A couple of weeks ago I found myself in the midst of a strange little parade through downtown Pittsburgh. Directly in front of me was a bishop from Tanzania dressed in purple robes. Behind me was a new Sikh friend with the traditional Sikh turban, only this one was bright red (his tribute to the Ohio State Buckeyes). The three of us, along with about twenty-five other Sikh, Muslim, Jewish, Christian and Zoroastrian religious leaders, were gathered for a G-20 faith leaders’ Summit just prior to the actual G-20 gathering of the world’s most powerful economic nations. We were there to lobby on behalf of those who were suffering the most from the global economic recession, the poor who generally live on a dollar a day or less. Our purpose was to remind global leaders that the policies that emerged from the Summit would most directly impact the poorest people of the world and that the only sure measurement of the success of the recovery would come when the world’s poorest people were able to lift themselves out of debilitating poverty and hunger.
I consider myself fairly well-versed in issues of poverty and justice but I learned a number of things over our two-day meeting. I learned that the number of people suffering from hunger has grown by some 200 million through the course of this recession. I learned that the people who suffer most from global warming are the very people who had the least to do with creating such warming. I learned that we’re losing ground in our efforts to achieve the Millennium Development Goals of the UN.
It pays to be reminded.
We held a press conference and a member of the press corps asked an interesting question.
“Do you really think that what you are doing will make much difference in the minds of these leaders?” she asked.
One among us offered a significant response. He said, “Generally, political leaders want to do the right thing—but we have to give them some space in which to do that thing. We have to advocate on behalf of the poor so that our leaders can then say that they are doing what they do because their constituencies are demanding it.”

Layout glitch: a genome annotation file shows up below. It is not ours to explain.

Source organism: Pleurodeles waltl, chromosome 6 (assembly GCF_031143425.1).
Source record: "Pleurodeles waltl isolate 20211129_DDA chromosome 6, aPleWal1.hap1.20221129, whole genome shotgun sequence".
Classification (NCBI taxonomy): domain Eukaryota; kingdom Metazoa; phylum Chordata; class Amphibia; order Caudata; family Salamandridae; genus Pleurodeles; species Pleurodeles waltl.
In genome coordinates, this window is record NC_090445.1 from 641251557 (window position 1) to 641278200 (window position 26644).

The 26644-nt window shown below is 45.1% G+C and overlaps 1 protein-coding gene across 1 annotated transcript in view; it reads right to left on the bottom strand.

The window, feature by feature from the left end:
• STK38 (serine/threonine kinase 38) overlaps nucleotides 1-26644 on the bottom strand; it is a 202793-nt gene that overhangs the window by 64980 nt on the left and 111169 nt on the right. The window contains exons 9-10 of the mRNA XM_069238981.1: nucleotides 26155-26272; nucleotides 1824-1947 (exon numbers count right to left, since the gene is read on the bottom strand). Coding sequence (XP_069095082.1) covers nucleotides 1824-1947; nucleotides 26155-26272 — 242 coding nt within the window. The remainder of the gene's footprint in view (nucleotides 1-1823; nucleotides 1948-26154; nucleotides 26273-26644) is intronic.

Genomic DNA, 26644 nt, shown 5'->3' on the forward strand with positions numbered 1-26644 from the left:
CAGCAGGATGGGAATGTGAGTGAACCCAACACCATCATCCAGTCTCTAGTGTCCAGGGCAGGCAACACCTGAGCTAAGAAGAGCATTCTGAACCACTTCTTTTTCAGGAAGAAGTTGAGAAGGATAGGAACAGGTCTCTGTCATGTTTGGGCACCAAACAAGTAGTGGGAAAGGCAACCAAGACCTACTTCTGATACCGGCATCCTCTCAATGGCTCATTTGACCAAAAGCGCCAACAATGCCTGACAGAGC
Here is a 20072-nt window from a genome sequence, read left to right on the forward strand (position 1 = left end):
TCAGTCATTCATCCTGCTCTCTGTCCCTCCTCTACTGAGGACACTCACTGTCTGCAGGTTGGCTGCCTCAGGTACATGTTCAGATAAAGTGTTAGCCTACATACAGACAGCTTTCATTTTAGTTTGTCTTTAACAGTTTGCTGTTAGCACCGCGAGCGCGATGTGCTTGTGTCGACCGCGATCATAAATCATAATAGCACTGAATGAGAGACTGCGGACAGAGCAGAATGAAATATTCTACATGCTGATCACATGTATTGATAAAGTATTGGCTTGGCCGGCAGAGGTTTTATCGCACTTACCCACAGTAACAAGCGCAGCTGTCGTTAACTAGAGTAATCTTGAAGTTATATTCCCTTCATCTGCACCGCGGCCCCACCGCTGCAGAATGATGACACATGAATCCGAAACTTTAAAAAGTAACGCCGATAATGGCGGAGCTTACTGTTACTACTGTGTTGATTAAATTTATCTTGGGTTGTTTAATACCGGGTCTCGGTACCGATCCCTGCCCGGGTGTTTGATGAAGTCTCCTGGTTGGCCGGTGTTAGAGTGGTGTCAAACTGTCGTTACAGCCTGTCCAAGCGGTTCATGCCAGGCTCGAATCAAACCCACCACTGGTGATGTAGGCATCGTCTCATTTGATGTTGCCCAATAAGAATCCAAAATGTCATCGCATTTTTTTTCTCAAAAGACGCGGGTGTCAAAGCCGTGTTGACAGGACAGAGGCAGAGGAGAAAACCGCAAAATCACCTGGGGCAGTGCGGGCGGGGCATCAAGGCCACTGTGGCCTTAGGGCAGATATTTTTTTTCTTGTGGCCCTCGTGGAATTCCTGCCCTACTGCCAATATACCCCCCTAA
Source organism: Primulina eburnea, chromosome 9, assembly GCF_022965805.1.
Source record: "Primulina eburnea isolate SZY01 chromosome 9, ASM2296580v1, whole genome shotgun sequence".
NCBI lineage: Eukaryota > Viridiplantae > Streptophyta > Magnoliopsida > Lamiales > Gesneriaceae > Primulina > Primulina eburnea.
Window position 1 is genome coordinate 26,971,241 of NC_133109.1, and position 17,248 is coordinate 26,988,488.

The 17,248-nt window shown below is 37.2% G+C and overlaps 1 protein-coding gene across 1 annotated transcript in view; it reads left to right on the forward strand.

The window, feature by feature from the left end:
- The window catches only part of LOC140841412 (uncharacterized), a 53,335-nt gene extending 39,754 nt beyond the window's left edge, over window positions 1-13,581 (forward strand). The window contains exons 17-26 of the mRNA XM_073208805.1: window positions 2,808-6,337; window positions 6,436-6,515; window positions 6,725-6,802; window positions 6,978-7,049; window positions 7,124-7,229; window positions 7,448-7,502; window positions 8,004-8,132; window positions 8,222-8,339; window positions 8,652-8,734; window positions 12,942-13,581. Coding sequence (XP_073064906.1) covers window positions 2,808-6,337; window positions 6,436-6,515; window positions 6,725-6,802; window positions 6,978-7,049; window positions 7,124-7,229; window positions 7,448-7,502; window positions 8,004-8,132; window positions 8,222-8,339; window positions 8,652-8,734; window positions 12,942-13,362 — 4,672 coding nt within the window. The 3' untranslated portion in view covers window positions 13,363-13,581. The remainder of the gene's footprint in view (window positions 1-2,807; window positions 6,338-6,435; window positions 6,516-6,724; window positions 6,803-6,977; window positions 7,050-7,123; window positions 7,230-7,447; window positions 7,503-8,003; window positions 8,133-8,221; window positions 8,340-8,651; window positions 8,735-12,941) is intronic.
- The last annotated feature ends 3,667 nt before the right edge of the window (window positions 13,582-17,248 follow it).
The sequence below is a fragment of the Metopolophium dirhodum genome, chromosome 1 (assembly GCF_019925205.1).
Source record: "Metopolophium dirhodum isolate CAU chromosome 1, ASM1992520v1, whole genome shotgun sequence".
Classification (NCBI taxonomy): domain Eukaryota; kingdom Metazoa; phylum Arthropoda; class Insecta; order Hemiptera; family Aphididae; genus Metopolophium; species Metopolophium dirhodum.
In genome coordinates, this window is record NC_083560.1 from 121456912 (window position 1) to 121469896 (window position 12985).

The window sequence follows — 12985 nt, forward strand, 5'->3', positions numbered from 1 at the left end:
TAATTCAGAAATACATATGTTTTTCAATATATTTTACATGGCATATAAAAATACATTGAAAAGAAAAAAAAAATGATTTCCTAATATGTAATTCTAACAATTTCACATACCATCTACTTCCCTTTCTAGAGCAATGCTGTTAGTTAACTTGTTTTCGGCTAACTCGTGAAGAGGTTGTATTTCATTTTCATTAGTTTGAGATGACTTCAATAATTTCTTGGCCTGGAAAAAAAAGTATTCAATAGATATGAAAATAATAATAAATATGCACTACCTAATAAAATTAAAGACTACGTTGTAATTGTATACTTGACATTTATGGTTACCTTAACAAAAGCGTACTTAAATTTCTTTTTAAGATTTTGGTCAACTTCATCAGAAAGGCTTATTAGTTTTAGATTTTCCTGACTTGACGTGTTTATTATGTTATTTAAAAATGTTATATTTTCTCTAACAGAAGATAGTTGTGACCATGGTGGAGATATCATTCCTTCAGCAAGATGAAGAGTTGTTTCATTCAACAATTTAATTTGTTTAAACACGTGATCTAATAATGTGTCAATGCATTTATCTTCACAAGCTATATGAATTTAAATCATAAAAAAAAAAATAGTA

I thought it was a good answer—and it reminded me again of the power of advocacy. Our political leaders are often pulled in a dozen different directions by people who have their own agendas. As followers of Christ, we are called to stand with the poor and to advocate on their behalf. We have an obligation to the Christ who calls us to such advocacy.
The poorest of the poor are in dire straits. This terrible global recession came just on the heels of huge increases in the price of such staples as rice and wheat. We’re all worried about the impact of this recession upon our own standard of living. In the process, let’s not forget that we at least bear some responsibility for having created it with our materialistic tendencies. There are a couple of billion people out there who had nothing to do with it—and yet who suffer the most from it. It is only when their circumstances change that we will all know that we have done what we needed to do to resolve it.